No institutional innovation in Wukan election: official

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Villagers write on their ballots at a voting center in Wukan Village of Donghai Township in Lufeng City, south China's Guangdong Province, March 3, 2012. Thousands of people in south China's village of Wukan went to polls Saturday to elect a new village committee, several months after staging massive protests over illegal land sales and other issues. The villagers cast their ballots at a voting center set up on a village school campus from 9 a.m. through 3 p.m. Saturday. The results are due late Saturday night. Twenty-two candidates delivered public speeches on Wednesday to woo votes. [Photo: Xinhua] 

There was nothing new about Saturday's Wukan election in regards to institutional innovation, and it was only a practice in accordance with the law, the Guangdong Party chief said Monday.

"The democratic election in Wukan was organized in accordance with the nation's Organic Law of Villagers Committees and Guangdong's rules for election of villagers committees," said Wang Yang, secretary of the Guangdong Provincial Committee of the Communist Party of China (CPC).

Wang made the remarks while answering media questions at the Guangdong panel meetings at the Fifth Session of the 11th National People's Congress.

"What made the Wukan election special was that the organic law and election rules were fully observed and implemented in detail this time, unlike previous pro forma elections," Wang said.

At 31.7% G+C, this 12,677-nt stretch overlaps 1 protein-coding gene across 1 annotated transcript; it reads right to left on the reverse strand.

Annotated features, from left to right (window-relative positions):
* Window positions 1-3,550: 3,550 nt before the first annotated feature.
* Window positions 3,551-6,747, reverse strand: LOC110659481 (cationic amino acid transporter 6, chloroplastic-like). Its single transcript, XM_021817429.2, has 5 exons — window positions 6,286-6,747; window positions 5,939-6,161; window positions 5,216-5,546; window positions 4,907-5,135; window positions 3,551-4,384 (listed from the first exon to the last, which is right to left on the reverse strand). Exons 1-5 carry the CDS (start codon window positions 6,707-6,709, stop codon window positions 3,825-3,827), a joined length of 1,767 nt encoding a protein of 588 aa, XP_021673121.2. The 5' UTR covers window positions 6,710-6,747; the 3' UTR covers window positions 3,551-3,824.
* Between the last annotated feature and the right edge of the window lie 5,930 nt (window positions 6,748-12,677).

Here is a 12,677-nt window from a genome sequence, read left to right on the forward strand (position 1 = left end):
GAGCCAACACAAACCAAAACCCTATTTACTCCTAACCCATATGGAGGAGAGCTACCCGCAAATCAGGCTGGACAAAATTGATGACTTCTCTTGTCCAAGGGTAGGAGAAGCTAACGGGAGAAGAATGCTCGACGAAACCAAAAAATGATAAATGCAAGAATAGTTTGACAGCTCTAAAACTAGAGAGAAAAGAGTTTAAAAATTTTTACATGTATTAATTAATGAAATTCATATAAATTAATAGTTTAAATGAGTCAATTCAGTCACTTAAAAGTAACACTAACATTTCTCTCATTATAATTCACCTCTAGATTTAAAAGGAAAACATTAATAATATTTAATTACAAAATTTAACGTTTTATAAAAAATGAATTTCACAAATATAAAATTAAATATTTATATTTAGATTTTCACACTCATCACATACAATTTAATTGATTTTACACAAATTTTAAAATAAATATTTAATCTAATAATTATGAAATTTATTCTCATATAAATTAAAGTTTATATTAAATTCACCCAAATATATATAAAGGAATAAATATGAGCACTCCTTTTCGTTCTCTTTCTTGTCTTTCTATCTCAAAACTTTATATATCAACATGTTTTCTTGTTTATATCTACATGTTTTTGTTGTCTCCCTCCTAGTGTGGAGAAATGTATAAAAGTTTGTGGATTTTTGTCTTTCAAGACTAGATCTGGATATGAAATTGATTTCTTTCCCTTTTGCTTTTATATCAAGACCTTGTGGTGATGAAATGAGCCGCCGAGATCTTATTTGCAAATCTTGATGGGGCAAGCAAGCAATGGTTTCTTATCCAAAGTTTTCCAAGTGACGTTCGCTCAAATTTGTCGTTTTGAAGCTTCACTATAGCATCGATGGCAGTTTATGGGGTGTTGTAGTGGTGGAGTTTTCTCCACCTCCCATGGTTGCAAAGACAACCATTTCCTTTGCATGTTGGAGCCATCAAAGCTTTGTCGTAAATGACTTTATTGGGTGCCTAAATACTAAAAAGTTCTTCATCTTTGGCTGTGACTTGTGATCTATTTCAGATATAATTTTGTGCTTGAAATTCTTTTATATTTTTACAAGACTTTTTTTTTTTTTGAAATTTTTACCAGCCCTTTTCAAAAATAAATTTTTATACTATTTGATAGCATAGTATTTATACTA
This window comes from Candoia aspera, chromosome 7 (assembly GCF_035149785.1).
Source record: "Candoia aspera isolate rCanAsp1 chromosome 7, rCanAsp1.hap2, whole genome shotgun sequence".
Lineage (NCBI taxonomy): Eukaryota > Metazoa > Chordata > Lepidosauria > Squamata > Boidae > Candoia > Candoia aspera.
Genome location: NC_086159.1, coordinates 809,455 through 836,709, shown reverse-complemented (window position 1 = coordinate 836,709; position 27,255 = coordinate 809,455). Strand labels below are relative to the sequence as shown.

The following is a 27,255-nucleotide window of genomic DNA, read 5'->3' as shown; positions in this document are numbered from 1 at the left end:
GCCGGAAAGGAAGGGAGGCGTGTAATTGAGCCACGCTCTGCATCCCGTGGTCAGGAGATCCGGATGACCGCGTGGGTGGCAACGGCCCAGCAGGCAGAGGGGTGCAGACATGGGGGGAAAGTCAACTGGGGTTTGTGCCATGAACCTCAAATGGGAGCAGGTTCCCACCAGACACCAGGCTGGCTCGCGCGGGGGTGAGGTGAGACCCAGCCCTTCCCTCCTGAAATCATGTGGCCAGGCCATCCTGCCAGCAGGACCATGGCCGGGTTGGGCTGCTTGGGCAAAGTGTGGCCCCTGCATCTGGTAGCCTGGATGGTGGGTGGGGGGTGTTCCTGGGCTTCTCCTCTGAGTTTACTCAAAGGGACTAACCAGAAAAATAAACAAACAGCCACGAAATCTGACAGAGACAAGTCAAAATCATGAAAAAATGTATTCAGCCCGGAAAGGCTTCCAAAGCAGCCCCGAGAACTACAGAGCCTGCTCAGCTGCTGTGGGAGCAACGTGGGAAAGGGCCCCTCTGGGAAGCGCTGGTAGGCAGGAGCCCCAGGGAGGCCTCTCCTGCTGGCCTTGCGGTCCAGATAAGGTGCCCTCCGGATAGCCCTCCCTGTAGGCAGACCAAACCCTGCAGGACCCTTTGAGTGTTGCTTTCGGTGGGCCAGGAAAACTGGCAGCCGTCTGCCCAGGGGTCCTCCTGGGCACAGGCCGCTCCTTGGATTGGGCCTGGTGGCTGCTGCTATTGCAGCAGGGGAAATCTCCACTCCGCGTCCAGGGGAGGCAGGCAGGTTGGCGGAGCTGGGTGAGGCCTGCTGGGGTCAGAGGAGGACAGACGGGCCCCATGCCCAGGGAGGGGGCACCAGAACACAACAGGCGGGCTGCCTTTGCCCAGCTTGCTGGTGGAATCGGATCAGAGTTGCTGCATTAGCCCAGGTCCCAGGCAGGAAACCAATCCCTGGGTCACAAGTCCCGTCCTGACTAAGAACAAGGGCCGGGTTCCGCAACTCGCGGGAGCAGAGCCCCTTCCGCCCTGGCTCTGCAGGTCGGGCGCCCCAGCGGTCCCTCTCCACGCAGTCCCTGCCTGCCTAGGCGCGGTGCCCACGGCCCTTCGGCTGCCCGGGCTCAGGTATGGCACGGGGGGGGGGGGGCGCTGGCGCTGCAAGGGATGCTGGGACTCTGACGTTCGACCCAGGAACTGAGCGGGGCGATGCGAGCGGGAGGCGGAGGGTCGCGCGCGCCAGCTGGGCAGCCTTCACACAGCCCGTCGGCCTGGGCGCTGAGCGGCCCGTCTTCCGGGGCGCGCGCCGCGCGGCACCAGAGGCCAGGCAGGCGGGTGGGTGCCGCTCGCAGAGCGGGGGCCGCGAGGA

The residents of the fishing village Wukan in Guangdong confronted the local government over illegal land grabs, financing and the violation of local election regulations in the second half of last year.

The protests simmered for months before turning violent in December when a village representative died in police custody.

The protests came to an end in late December after a provincial government work team held talks with the villagers, and acknowledged that the villagers' demands were reasonable and that "some mistakes" were made by local officials.

The villagers elected a team of new leaders on Saturday and Sunday, after two rounds of previous elections that resulted in the selection of an 11-member election committee and 109 village representatives.

Wang said the villagers' pursuits regarding land were reasonable and legal.

"That's why we decided to stand on the side of the villagers instead of a few local village officials," Wang said.

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